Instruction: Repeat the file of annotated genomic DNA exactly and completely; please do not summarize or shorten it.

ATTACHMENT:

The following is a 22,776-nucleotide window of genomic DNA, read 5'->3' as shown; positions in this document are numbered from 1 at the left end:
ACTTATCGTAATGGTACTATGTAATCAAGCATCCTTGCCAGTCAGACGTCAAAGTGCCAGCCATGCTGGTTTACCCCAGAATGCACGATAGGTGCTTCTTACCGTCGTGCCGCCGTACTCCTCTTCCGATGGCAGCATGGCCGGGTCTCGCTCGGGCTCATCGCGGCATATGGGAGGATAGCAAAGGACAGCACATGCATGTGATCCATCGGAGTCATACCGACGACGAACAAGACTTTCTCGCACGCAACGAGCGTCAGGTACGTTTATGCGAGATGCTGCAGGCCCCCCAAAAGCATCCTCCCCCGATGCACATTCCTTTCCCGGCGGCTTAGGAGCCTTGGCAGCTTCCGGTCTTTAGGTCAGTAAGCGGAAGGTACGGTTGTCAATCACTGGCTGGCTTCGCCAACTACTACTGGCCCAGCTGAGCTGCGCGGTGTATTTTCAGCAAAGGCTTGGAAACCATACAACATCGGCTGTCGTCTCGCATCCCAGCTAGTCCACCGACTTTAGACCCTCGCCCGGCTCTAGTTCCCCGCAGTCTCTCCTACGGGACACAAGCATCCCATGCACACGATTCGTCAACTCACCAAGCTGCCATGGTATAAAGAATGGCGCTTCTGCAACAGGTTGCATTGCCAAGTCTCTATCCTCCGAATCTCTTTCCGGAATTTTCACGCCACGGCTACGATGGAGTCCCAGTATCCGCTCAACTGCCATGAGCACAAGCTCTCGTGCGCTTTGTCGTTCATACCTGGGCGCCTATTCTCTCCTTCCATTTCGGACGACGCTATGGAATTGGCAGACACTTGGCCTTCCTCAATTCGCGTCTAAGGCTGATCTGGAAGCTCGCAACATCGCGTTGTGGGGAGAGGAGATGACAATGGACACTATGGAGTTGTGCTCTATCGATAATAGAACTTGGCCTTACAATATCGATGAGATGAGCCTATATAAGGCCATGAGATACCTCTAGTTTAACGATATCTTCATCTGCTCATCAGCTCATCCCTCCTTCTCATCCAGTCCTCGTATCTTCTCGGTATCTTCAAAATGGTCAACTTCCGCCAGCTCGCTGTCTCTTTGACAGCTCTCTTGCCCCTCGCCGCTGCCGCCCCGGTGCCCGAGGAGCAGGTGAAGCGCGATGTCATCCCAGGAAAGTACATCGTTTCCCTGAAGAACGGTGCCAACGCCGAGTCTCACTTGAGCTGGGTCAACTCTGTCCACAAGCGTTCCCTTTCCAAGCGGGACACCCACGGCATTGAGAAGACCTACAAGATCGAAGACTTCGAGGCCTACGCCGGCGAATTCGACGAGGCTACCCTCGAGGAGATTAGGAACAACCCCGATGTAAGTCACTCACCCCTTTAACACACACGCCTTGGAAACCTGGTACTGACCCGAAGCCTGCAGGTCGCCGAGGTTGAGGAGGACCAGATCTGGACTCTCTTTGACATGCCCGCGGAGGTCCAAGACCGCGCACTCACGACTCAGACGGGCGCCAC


The following is a 22,776-nucleotide window of genomic DNA, read 5'->3' as shown; positions in this document are numbered from 1 at the left end:
ACTTATCGTAATGGTACTATGTAATCAAGCATCCTTGCCAGTCAGACGTCAAAGTGCCAGCCATGCTGGTTTACCCCAGAATGCACGATAGGTGCTTCTTACCGTCGTGCCGCCGTACTCCTCTTCCGATGGCAGCATGGCCGGGTCTCGCTCGGGCTCATCGCGGCATATGGGAGGATAGCAAAGGACAGCACATGCATGTGATCCATCGGAGTCATACCGACGACGAACAAGACTTTCTCGCACGCAACGAGCGTCAGGTACGTTTATGCGAGATGCTGCAGGCCCCCCAAAAGCATCCTCCCCCGATGCACATTCCTTTCCCGGCGGCTTAGGAGCCTTGGCAGCTTCCGGTCTTTAGGTCAGTAAGCGGAAGGTACGGTTGTCAATCACTGGCTGGCTTCGCCAACTACTACTGGCCCAGCTGAGCTGCGCGGTGTATTTTCAGCAAAGGCTTGGAAACCATACAACATCGGCTGTCGTCTCGCATCCCAGCTAGTCCACCGACTTTAGACCCTCGCCCGGCTCTAGTTCCCCGCAGTCTCTCCTACGGGACACAAGCATCCCATGCACACGATTCGTCAACTCACCAAGCTGCCATGGTATAAAGAATGGCGCTTCTGCAACAGGTTGCATTGCCAAGTCTCTATCCTCCGAATCTCTTTCCGGAATTTTCACGCCACGGCTACGATGGAGTCCCAGTATCCGCTCAACTGCCATGAGCACAAGCTCTCGTGCGCTTTGTCGTTCATACCTGGGCGCCTATTCTCTCCTTCCATTTCGGACGACGCTATGGAATTGGCAGACACTTGGCCTTCCTCAATTCGCGTCTAAGGCTGATCTGGAAGCTCGCAACATCGCGTTGTGGGGAGAGGAGATGACAATGGACACTATGGAGTTGTGCTCTATCGATAATAGAACTTGGCCTTACAATATCGATGAGATGAGCCTATATAAGGCCATGAGATACCTCTAGTTTAACGATATCTTCATCTGCTCATCAGCTCATCCCTCCTTCTCATCCAGTCCTCGTATCTTCTCGGTATCTTCAAAATGGTCAACTTCCGCCAGCTCGCTGTCTCTTTGACAGCTCTCTTGCCCCTCGCCGCTGCCGCCCCGGTGCCCGAGGAGCAGGTGAAGCGCGATGTCATCCCAGGAAAGTACATCGTTTCCCTGAAGAACGGTGCCAACGCCGAGTCTCACTTGAGCTGGGTCAACTCTGTCCACAAGCGTTCCCTTTCCAAGCGGGACACCCACGGCATTGAGAAGACCTACAAGATCGAAGACTTCGAGGCCTACGCCGGCGAATTCGACGAGGCTACCCTCGAGGAGATTAGGAACAACCCCGATGTAAGTCACTCACCCCTTTAACACACACGCCTTGGAAACCTGGTACTGACCCGAAGCCTGCAGGTCGCCGAGGTTGAGGAGGACCAGATCTGGACTCTCTTTGACATGCCCGCGGAGGTCCAAGACCGCGCACTCACGACTCAGACGGGCGCCAC